Looking for another way to boost revenues, Lowell is seeking to require nonprofits to make annual payments to the city to help pay for the services provided.
Under the plan, tax-exempt groups that own property would be charged an annual “payment in lieu of taxes’’ equal to 25 percent of the equivalent residential property tax bill. The requirement would not apply to religious institutions and government entities.
The City Council on March 13 voted to file a home-rule petition with the Legislature to allow Lowell to institute payments in lieu of taxes. The order passed on a 7-0 vote, with one member absent and one voting present.
City Manager Bernard Lynch, who supports the plan, estimated that Lowell would generate $500,000 to about $1 million in annual revenue.
Lynch, who is chairman of the Massachusetts Municipal Association’s fiscal policy committee, said cities and towns “are very interested in looking at’’ the idea, noting that there is legislation on Beacon Hill that would mandate local payments in lieu of taxes on a statewide basis.
“As state aid has been reduced and as cutbacks are coming from the federal government, we have to find a way to make ends meet so we can continue to provide the services that citizens and businesses expect from their local government,’’ he said.
“There are nonprofits that take advantage of these services,’’ Lynch added. “They serve an important community service role, without a doubt. At the same time, there are services taxpayers are basically underwriting on their behalf.’’
Lowell annually sends a letter to all its nonprofits asking for voluntary payments in lieu of taxes, based on a formula. But Lynch said the requests, which total about $2 million, typically yield only about $25,000.
Lynch said a number of communities in Massachusetts, such as Salem, have negotiated agreements where nonprofits have committed to making annual payments.
But Amy Pessia, executive director of the Lowell-based Merrimack Valley Food Bank, said her group is opposed to the requirement. From its converted mill building on Broadway Street, her group supplies food and personal care items to about 80 emergency programs in 25 communities.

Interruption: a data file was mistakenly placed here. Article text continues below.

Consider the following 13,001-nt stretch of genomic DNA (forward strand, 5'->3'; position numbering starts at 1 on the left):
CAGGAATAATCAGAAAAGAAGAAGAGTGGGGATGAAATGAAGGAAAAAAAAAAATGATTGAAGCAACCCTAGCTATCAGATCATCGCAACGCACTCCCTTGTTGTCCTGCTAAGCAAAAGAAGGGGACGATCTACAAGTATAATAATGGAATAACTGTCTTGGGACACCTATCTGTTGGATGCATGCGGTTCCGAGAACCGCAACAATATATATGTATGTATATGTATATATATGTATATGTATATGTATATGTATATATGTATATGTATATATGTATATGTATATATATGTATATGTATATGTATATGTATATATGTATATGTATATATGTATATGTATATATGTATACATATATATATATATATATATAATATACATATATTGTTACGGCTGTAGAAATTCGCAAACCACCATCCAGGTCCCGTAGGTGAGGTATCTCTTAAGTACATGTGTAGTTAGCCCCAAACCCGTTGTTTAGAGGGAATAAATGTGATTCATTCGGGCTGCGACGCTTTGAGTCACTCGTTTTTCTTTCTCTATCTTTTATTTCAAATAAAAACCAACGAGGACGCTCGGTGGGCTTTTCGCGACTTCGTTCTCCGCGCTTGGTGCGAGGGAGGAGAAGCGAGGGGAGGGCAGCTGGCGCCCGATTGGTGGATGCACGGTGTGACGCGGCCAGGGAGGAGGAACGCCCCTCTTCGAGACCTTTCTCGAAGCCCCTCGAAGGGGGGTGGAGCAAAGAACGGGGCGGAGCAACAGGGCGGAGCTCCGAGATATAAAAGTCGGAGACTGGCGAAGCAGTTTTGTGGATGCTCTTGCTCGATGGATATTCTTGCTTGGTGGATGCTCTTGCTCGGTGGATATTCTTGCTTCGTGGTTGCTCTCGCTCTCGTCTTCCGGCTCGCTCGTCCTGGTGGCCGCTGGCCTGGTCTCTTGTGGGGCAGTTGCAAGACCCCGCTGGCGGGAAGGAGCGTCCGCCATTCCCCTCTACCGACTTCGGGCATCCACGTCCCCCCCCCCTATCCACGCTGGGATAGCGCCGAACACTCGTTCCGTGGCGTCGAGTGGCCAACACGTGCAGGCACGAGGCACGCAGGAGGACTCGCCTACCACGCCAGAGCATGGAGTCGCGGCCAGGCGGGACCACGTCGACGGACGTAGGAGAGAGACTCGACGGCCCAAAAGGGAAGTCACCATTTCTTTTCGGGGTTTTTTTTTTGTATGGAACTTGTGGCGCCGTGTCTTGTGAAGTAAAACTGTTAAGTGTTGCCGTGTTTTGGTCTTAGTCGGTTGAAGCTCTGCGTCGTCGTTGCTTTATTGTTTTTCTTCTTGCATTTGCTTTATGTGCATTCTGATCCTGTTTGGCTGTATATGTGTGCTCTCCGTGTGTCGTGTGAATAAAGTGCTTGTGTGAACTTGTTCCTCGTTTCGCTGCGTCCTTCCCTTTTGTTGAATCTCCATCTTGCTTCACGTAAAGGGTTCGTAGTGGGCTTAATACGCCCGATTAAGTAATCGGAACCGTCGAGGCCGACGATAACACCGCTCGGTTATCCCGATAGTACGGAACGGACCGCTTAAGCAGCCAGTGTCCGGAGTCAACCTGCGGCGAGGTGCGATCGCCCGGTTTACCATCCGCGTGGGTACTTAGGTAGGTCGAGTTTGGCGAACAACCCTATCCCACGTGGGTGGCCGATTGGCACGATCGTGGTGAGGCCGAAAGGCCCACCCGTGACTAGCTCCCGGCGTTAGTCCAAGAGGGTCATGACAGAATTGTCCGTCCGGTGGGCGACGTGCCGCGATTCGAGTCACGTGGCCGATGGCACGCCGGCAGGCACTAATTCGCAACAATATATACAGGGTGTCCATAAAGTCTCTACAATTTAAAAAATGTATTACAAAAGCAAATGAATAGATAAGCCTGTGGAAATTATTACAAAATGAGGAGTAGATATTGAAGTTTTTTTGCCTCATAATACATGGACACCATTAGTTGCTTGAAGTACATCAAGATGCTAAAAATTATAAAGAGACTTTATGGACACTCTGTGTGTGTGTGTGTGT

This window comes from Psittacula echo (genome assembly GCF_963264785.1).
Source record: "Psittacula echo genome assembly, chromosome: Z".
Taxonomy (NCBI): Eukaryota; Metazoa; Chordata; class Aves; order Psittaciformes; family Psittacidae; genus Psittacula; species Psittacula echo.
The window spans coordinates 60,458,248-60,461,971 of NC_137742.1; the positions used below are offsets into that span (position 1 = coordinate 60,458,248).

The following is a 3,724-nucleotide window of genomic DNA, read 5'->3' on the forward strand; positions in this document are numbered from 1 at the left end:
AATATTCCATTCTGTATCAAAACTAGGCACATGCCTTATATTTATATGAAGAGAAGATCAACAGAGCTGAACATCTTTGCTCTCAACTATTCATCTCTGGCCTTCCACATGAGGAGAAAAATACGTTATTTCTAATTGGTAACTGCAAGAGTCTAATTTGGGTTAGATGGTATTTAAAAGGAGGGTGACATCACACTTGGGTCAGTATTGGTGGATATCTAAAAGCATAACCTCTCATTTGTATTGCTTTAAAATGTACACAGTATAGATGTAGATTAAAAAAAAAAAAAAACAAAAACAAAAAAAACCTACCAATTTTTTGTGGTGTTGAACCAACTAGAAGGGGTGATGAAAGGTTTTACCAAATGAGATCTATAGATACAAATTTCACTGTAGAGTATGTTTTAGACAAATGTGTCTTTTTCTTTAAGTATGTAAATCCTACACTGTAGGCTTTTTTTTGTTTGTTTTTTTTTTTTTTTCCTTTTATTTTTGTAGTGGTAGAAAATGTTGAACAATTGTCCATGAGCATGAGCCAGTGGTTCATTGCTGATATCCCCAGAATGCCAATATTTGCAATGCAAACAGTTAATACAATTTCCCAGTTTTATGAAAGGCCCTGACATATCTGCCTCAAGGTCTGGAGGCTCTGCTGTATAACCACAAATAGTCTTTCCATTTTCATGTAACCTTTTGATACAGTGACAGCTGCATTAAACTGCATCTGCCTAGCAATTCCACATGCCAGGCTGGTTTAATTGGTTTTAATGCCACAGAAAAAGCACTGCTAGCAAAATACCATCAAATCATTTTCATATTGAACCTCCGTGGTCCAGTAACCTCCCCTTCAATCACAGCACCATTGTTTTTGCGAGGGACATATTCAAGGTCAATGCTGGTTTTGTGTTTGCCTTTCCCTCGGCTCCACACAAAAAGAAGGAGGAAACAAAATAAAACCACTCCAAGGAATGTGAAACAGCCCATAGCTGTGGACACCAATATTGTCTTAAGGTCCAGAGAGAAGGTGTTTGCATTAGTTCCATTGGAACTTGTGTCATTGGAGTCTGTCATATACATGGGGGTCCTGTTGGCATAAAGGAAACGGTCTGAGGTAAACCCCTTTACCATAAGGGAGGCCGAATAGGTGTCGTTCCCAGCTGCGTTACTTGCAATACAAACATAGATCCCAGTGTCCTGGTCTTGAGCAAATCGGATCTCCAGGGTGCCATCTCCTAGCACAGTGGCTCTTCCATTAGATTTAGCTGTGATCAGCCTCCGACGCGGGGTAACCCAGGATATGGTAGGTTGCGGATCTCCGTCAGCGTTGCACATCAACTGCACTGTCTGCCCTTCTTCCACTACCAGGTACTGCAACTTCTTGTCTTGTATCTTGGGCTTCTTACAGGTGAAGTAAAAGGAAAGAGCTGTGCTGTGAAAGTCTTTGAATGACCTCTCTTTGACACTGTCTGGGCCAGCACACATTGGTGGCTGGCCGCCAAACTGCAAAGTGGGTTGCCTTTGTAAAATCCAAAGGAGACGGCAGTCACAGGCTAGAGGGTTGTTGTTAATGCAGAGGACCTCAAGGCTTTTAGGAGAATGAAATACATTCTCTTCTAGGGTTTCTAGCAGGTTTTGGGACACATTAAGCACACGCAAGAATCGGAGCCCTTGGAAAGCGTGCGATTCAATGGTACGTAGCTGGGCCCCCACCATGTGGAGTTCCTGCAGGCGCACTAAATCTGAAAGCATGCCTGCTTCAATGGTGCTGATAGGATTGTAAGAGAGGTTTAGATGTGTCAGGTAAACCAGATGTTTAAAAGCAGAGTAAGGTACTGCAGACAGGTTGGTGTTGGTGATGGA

Pessia noted that the food bank already makes an annual donation to Lowell out of appreciation for the services the city provides. She said it has also invested in an upgrade to its valve and sprinkler systems at the request of the Fire Department, and has paid for permits to run a food establishment and for construction work.
“We wouldn’t want to operate anywhere else but Lowell,’’ she said. “We love the city and we love the government and all the residents and our colleagues in other nonprofits.’’
But she said her group worries that if it had to make the annual payment required under the city’s proposal, which exceeds the amount of its current donation, the food bank might not be able to provide the same amount of food “to the people that rely on us.’’ And she said the burden faced by her group and others would be even greater should the city increase its charges later.
But City Councilor Edward J. Kennedy, who sponsored the council order, said he did not think the proposed payments would pose a burden to local nonprofits.
“It’s a small amount for everybody,’’ Kennedy said, noting that the payments are based on 25 percent of residential taxes, which are assessed at a lower rate than commercial taxes. He also cited a provision in the proposal that would allow the council each year to set the payment rate below 25 percent.
“The legislation is really designed to help the city out in struggling years,’’ he said.
Kennedy said his intent is that the revenue go toward easing the residential tax burden, though that requirement was removed from the bill by city lawyers with his consent because of concerns it could complicate the chance of passage on Beacon Hill.
“When I came on the City Council in January, taxes had gone up on residents the past six or seven years,’’ he said. “What I’ve been doing is looking for ways to prevent any additional tax increases.’’